Fenianism, a form of militant Irish American nationalism, arose after the failed 1848 rebellion in Ireland amid the nativism and poverty facing Famine-generation Irish in America. The Fenian Brotherhood, a secret society formed in New York in 1858 to promote Irish independence, found a home among the roughly 20,000 Irish immigrants living in Chicago on the eve of the Civil War. Initially, the brotherhood spread slowly because of its condemnation by the Roman Catholic church as a secret society, factional disputes between American and Irish branches of the movement, and the reluctance of many Irish to endorse the Fenians' advocacy of violence.
The American Civil War provided the great spur to Fenianism in Chicago, as elsewhere. Amid calls to arms to defend the Union, Chicago Irish American leaders such as the journalists John and William Scanlon rallied Irish nationalism to Fenianism. In turn, soldiers invoked Fenianism to recruit Irish regiments by linking the fight against the South with the struggle against England and promising that the training in the Union army would provide the means for Fenian strikes against British interests. The Chicago chapter, or “circle,” of Fenians even proposed declaring war on England in 1864. The denunciation of the secret society by Chicago Bishop James Duggan in 1864 hardly tempered the brotherhood's militancy.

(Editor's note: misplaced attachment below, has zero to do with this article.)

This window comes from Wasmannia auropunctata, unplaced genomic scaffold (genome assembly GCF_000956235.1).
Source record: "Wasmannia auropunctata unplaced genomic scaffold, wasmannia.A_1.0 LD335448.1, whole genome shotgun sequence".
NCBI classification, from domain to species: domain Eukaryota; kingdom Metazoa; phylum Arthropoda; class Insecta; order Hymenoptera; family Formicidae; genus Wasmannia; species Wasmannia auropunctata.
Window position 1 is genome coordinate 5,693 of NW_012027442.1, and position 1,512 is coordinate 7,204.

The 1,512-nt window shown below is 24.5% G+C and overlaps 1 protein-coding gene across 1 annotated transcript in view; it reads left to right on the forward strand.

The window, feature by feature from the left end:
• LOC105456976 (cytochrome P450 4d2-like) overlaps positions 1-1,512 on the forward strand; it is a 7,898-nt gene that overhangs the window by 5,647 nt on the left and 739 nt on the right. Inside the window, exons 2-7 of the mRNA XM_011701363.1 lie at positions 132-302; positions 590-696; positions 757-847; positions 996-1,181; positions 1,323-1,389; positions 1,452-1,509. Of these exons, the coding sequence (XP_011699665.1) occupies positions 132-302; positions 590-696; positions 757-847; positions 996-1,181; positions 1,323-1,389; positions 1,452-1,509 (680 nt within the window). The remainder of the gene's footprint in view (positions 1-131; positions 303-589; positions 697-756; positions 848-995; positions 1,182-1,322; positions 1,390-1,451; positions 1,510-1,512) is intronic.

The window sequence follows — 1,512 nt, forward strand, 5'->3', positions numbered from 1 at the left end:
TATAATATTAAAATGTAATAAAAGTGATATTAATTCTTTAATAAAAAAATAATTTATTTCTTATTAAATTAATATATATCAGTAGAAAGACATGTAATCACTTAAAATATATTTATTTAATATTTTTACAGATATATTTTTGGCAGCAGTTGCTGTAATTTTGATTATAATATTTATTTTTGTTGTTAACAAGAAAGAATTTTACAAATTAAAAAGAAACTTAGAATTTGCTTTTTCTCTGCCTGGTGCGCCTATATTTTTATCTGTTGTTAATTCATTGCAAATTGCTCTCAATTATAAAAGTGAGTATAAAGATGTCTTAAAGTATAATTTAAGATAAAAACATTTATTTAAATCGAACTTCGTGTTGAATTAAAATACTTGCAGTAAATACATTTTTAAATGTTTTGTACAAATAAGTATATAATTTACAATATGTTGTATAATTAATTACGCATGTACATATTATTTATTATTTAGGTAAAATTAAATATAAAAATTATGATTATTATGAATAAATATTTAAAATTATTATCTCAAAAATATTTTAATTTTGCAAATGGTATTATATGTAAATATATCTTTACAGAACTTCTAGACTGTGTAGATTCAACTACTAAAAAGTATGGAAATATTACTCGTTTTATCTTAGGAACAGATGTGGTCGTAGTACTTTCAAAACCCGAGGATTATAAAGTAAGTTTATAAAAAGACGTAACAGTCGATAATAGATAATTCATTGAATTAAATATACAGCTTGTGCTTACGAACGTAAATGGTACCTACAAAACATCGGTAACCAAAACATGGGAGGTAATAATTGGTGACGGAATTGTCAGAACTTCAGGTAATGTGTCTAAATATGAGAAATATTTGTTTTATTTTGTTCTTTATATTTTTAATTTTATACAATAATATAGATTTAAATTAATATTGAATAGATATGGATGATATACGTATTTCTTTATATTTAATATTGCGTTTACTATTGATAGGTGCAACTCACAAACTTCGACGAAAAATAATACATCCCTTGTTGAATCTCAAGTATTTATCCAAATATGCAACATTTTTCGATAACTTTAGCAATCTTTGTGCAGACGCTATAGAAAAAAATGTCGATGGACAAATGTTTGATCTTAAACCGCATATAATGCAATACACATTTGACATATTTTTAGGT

The numbers of Fenians in Chicago remain elusive. During the war, the Chicago “circle” of Fenians met regularly twice a week, and in 1866 it raised $10,000 for an invasion of Canada. The Fenians from Ireland who plotted an invasion of British Canada in 1865 claimed that 3,000 “officers from Chicago alone” would join the expedition.
Fenianism came apart almost as fast as it had formed. Factionalism wracked the movement, as did political ambitions among its leaders. William Scanlon moved his Irish Republic newspaper first into the Republican party column and then in 1868 to New York to support the presidential candidacy of Ulysses S. Grant. Most Fenians remained Democrats by habit if not interest. Abortive raids on Canada in 1866 and 1870 dimmed Fenianism's star. Fenianism lingered into the 1880s, but its day had passed by 1871. Former Fenians in Chicago joined their compatriots across America by transferring their allegiance to other Irish liberation movements, especially the Clan-na-Gael, which succeeded the Fenian Brotherhood as the dominant Irish nationalist society in Chicago and the United States.
Funchion, Michael F. Chicago's Irish Nationalists, 1881–1890. 1976.
Miller, Kerby A. Emigrants and Exiles: Ireland and the Irish Exodus to North America. 1985.
Pierce, Bessie Louise. A History of Chicago, vol. 2, From Town to City, 1848–1871. 1940.
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